- Published on Thursday, 18 October 2012 05:51
While many may not know Egyptian-American filmmaker Jehane Noujaim by name, her award winning documentary film, Control Room, made a resounding impact worldwide. Released in 2004, Control Room exposed the difference in reporting on the US invasion of Iraq between Western media and the Arab news network, Al Jazeera, and earned Noujaim the 2006 TED Award for her vision to change the world through film.
- Published on Thursday, 11 October 2012 04:18
Once upon a time in Anatolia, wandering Persian mystics surrendered their souls to the Beloved, itinerant bards recited tales of love and chivalry to the sounds of the saz, and nomads and bandits roamed the steppes far and wide on horseback, in the great tradition of their Turkic forebears. Nuri Bilge Ceylan’s recent film, Once Upon a Time in Anatolia (a reference to Sergio Leone’s Once Upon a Time in the West), however, has little to do with the reckless beauty of the Anatolian plains; rather, it tells of a murder investigation – based on true events – in which the darker aspects of the Turkish countryside are chillingly depicted.
- Published on Saturday, 06 October 2012 05:53
Iranian films have a reputation for being painfully real, and Goodbye is certainly no exception to the rule. Directed by Mohammad Rasoulof, who, like the protagonist in his film, had a falling out with the authorities – along with fellow filmmaker Jafar Panahi – the film is at once a window into the bleakness of modern day Iran, and a reflection of the director’s own predicament.
- Published on Thursday, 10 May 2012 06:44
There is a line in Thomas Hardy’s Tess of the d'Urbervilles, when a character remarks that Tess has jumped “out of the frying pan and into the fire!” It is an apt characterization that comes to life in Michael Winterbottom’s film adaptation of the classic novel, Trishna.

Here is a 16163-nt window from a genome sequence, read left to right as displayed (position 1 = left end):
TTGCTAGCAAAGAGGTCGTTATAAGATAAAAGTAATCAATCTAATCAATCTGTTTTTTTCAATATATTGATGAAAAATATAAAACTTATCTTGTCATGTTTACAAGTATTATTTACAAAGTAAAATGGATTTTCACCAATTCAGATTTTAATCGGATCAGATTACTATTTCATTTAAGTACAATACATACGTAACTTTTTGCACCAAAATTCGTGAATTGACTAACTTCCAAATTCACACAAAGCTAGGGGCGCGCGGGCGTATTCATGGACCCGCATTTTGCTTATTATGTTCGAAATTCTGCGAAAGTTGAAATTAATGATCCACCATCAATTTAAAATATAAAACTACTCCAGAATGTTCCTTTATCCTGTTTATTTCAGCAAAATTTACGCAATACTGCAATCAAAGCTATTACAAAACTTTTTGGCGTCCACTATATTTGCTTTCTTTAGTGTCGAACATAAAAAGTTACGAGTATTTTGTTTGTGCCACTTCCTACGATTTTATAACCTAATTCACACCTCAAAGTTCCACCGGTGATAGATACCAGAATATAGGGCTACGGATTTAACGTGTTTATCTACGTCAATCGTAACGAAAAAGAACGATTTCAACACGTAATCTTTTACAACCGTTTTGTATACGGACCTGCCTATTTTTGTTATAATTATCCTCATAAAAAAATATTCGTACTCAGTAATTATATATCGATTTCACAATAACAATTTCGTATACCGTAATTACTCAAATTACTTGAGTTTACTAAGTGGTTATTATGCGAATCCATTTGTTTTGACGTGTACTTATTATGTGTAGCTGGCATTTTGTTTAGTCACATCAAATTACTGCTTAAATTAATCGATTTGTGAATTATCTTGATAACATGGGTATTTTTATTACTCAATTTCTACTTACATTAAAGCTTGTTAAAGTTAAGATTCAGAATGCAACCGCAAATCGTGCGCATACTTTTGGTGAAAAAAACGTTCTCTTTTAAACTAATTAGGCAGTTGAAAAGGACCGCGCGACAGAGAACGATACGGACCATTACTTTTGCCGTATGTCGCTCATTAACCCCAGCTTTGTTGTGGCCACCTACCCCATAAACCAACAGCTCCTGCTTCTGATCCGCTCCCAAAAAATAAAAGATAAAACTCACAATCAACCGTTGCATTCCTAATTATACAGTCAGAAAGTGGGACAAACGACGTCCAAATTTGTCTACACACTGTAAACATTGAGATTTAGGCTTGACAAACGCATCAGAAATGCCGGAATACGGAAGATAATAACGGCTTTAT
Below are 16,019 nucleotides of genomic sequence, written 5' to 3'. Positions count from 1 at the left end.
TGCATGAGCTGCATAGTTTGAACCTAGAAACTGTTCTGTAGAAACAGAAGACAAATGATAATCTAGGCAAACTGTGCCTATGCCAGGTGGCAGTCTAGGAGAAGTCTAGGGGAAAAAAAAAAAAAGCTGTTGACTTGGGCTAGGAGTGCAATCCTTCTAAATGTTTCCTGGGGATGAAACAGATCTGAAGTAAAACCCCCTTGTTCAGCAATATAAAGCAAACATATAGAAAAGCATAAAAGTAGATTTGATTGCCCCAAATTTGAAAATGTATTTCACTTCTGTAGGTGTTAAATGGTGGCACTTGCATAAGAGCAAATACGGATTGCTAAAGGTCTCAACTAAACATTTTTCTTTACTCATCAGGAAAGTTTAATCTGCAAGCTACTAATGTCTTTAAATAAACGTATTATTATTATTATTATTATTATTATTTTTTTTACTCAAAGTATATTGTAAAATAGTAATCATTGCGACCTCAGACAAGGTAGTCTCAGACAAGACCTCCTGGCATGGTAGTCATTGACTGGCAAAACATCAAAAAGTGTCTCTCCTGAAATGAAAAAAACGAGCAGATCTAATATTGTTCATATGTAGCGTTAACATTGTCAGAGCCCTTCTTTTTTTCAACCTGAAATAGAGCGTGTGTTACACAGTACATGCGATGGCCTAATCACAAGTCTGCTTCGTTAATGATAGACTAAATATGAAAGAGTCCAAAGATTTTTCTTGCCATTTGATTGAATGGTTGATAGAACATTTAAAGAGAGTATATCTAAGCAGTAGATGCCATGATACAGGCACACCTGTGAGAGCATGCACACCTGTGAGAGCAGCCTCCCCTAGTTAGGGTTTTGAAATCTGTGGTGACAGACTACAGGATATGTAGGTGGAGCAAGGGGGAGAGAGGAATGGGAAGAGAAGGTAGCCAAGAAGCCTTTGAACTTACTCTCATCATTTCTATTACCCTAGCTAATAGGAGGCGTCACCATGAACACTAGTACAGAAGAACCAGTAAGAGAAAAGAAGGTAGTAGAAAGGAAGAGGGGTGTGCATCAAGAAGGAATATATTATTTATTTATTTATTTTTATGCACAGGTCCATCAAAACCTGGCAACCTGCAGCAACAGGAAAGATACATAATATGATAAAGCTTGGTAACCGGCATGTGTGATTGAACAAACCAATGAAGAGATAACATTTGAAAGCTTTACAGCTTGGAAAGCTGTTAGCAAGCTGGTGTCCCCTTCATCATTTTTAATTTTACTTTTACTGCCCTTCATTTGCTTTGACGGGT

Winterbottom and the film’s star, Frieda Pinto (of Slumdog Millionaire fame) were both present at the Tribeca Film Festival in April to introduce the film, where they also praised the festival for its dedication to independent filmmaking.
Transporting the story from 19th century England to modern-day India, Trishna follows its namesake protagonist (Pinto), a peasant from the villages of Rajasthan, and her relationship with Jay (Riz Ahmed), the wealthy and charismatic hotelier. How the initial attraction develops into a complexly dangerous relationship forms the crux of the plot.
- Published on Thursday, 08 March 2012 18:22
Amidst talk of bombs and wars, a small Iranian film sweeps up the highest honors in western cinema. Its unassuming director goes up on stage, faces Hollywood aristocracy and his voice, soft and humble, flows across the airways reaching millions dedicating his golden statue to the good people of his ancient land.
The following day various sites hailed the event as an example of cultural camaraderie ignoring the threats of imminent strikes and annihilation red lines; and YouTube videos of Iranian families sitting spellbound in front of their satellite TVs, holding their breath to be ushered into the hall of fame by their archenemy, spiraled throughout the Internet. Once again it was clear — people will ignore the rantings of their politicians to come together in celebration of all that their humanity has in common while embracing diversity.
The Iranian PR machine predictably declared the whole thing to be a triumph over Israel – since the “Zionist Nation” was also competing in the same category. Well thank goodness for small nothings. That’s what I love about movies.
It can be all things to all people — and come Kodak day, those who lose can snub the whole thing as a meaningless self-congratulation exercise, while winners graciously fumble for words in front of a blank teleprompter basking in their two minutes of sun in front of Hollywood royalty. As for the peanut gallery, they can thank whomever they want.